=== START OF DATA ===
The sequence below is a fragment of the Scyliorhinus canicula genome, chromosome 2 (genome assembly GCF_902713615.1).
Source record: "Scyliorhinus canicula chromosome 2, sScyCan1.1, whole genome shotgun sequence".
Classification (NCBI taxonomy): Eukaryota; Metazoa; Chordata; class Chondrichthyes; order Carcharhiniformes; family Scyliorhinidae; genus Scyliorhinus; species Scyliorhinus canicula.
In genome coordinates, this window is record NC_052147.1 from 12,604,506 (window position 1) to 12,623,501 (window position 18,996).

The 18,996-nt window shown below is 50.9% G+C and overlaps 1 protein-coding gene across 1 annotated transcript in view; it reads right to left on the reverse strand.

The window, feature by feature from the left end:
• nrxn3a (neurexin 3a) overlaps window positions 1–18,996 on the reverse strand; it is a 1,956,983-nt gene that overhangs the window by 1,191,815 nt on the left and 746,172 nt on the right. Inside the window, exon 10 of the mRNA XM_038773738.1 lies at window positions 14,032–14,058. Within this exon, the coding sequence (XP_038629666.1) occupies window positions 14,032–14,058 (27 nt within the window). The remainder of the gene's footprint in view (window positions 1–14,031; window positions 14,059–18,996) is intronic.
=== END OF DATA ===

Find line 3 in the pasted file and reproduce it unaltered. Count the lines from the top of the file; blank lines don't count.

Classification (NCBI taxonomy): Eukaryota; Metazoa; Chordata; class Chondrichthyes; order Carcharhiniformes; family Scyliorhinidae; genus Scyliorhinus; species Scyliorhinus canicula.